From: Peter Giles, Sheffield.
ALTHOUGH I attended the discussion meeting at the Kenwood Hotel in Netheredge, Sheffield, that took place between the South Yorkshire Police and members of the Sheffield Tree Action Group (STAG), I failed to take the opportunity to put something to the police representatives.
The police spokesman mentioned that the policing of the tree-felling work had cost them £48,000 in overtime payments. They made small of the fact that in addition to this amount, of course, officers of several ranks, plus their vehicles, were paid their salaries to support contractor Amey, thereby depriving the wider community of police engagement and support.
And it is not just about the money... or the trees. I would like to give an example of how Amey’s work is impacting upon individuals in a destructive and unhelpful way.
On Rivelin Valley Road, a conversation took place between a campaigner and a police officer.
The campaigner was a volunteer who worked for a bereavement charity... he had had to reschedule some of his appointments to allow him to demonstrate against the ongoing destruction on a road very important to him. He was unhappy about the choice he had been forced to make.
The officer was a school liaison officer and child protection specialist. He had had to cancel his scheduled work to be on duty.
SYP has had issues around child protection and so the officer’s attendance at the felling site was potentially not a great idea.
At least one school had had to cancel an assembly involving that officer that day.
It is not just all about trees or money but also about ordinary people suffering.
On behalf of ordinary folk, I would have asked the police representatives to do their utmost and talk to Sheffield City Council leaders and implore them to change their approach to the maintenance of Sheffield street trees.
Cuts hit crime response time
From: Peter Hyde, Driffield.
SOUTH Yorkshire Police is doing a U-turn and restoring area policing in the hope that crime protection and detection will improve (The Yorkshire Post, April 24).
When I served, there were sufficient officers to at least attend every crime or incident that required our presence.
In 1983/4, I was the inspector in a small town that had a number of country beats attached to it.
We were able to provide cover for 24 hours a day and the rural beat bobbies would turn out during off duty hours if required.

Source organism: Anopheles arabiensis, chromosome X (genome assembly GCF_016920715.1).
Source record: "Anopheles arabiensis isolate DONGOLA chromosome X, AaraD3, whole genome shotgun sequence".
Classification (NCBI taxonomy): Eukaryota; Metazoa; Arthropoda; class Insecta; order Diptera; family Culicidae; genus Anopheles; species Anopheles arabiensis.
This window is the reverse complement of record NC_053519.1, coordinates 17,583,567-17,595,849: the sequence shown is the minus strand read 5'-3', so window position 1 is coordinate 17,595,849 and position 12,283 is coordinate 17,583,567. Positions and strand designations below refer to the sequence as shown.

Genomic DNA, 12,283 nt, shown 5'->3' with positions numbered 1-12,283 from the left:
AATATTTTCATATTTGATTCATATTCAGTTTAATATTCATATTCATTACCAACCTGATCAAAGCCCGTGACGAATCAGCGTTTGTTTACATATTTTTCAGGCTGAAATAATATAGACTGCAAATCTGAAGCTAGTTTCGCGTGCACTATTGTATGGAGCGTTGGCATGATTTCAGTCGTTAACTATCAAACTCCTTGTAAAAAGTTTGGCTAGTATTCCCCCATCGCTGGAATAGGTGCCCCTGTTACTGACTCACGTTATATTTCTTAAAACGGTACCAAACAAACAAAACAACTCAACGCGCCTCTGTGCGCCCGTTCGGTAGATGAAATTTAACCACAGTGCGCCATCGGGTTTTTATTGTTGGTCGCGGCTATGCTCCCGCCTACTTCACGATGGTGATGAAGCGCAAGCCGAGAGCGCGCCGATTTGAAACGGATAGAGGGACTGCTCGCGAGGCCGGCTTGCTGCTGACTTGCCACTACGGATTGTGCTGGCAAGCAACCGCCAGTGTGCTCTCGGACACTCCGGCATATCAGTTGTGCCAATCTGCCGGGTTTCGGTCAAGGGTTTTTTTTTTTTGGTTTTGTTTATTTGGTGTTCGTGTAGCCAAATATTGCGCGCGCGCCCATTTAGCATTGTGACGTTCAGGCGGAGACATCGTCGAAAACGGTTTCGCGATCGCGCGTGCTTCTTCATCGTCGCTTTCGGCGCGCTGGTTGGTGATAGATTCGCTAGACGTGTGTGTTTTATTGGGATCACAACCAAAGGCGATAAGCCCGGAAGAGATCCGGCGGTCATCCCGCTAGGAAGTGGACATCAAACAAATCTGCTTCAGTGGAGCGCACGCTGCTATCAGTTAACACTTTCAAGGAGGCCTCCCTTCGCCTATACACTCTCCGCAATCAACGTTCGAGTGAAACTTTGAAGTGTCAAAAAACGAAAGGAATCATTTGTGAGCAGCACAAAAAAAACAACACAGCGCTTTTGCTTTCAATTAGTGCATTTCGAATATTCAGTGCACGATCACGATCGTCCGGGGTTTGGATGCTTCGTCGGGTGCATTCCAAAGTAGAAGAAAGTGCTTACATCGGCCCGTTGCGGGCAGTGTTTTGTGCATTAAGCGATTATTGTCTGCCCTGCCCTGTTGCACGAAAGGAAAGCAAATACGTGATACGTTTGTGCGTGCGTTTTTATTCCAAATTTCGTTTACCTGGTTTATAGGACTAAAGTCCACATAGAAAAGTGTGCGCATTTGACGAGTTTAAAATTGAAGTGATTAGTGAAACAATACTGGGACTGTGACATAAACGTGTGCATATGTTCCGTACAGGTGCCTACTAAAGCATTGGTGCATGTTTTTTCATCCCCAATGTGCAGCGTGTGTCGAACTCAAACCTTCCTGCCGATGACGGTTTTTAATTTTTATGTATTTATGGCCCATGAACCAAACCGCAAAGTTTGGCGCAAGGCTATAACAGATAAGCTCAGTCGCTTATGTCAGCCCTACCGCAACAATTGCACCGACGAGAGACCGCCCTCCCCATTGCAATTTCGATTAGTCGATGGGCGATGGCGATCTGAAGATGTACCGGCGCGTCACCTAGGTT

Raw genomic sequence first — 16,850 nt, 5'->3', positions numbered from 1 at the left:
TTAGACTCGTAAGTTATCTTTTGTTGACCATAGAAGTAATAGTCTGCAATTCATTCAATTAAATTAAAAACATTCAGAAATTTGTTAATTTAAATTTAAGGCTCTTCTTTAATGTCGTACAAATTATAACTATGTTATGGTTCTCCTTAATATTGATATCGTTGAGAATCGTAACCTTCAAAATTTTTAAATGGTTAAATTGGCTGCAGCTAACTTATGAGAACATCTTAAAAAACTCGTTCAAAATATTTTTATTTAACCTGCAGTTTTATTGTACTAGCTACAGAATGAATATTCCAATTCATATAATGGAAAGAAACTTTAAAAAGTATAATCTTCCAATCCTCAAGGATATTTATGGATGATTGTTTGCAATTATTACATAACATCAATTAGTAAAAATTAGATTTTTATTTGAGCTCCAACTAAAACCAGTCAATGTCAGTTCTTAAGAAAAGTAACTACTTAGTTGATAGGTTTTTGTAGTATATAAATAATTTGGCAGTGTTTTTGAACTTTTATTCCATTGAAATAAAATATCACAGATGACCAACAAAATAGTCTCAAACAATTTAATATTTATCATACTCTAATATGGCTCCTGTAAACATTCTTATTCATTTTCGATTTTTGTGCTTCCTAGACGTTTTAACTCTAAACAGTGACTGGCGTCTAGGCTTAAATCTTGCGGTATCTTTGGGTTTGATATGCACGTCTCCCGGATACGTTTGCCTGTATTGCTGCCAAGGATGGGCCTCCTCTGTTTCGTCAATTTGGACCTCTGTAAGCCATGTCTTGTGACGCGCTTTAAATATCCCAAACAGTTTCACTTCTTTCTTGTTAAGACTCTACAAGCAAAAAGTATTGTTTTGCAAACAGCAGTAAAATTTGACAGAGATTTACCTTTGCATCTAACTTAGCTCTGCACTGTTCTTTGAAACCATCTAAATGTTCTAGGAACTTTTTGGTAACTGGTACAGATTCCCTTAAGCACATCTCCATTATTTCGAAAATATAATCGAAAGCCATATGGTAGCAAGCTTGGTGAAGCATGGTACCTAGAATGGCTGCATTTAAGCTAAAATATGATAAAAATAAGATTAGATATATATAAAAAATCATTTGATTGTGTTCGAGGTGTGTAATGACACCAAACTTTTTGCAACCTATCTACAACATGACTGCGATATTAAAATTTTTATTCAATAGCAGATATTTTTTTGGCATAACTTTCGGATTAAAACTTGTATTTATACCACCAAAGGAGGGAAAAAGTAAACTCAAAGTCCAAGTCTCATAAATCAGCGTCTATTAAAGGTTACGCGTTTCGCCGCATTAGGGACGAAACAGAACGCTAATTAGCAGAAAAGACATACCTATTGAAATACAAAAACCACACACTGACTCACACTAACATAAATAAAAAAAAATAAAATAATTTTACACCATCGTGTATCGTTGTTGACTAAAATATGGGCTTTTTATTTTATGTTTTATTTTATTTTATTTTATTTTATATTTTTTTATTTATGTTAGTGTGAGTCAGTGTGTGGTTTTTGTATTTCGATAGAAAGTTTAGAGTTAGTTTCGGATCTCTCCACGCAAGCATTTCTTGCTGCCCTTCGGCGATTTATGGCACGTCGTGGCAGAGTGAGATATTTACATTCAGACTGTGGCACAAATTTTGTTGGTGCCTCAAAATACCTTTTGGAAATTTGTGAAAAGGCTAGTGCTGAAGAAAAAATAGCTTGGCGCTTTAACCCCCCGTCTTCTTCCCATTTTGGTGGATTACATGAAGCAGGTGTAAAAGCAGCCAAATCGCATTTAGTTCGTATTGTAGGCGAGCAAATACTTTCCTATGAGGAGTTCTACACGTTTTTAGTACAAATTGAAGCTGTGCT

The Miners’ Strike caused us problems of cover as men were taken away to police that dispute.
Nevertheless, by means of myself and my sergeants, we continued to give a reasonable level of service and attended every incident even if the public had to wait.
Today, should a similar event take place, the already sparse cover would be completely gone. Crime soars and yet Theresa May can’t see that it is her actions that have brought the once proud service this low.
More roads not answer
From: Chris Broome,
Sheffield Climate Alliance, Hackthorn Road, Sheffield.
STEPHEN Joseph makes the understatement of the year in his column “Putting North on right track for better transport” (The Yorkshire Post, April 17). He discusses Transport for the North’s (TFN’s) strategy on which a major consultation has just finished.
In the 13th paragraph, he finally gets to the key issue, saying “there’s an opportunity for much stronger environmental leadership”. We, at Sheffield Climate Alliance, agree – to the extent that TFN should go back to the drawing board and abandon the bulk of its road building plans.
Since devising them, TFN has belatedly modelled the carbon emissions its plans would be likely to lead to.
A rate of reduction in line with Northern transport’s “share of effort” needed to meet legally binding carbon budgets is crucial.
Unsurprisingly, emissions would be far higher than this. In the meantime, as this newspaper reported on April 18, the Government has just asked the Committee on Climate Change to advise it on how far decarbonisation needs to be accelerated to meet new, much stronger obligations under the international Paris Agreement.
Our transport system does need transformation – but through expansion of rail and other public transport networks, as Mr Joseph advocates.
In the meantime, careful planning should ensure that by providing more jobs and facilities closer to where people live, the need to travel is reduced.
An increase in road miles cannot be accommodated in a “carbon-constrained” world.
Tackle care, not bullies
From: Duncan L Long, Coxley Crescent, Netherton, Wakefield.
YOU carried a short article entitled ‘One in four staff has experience of bullying’ (The Yorkshire Post, April 21).
It related to Mid Yorkshire Hospital Trust, an organisation with far bigger problems to worry itself about other than the odd case of natural bullying that occurs in any organisation with a hierarchical structure such as exists in hospitals.
MYHT is rated by the Care Quality Commission as requiring improvement.
It is also a trust heavily criticised for not having enough staff actually looking after patients.
Instead of draining staff time with ridiculously named ‘bullying champions’ and ‘freedom to speak out guardians’, let alone a pointless anonymised email address, the trust should instead concentrate on discipline among its ranks.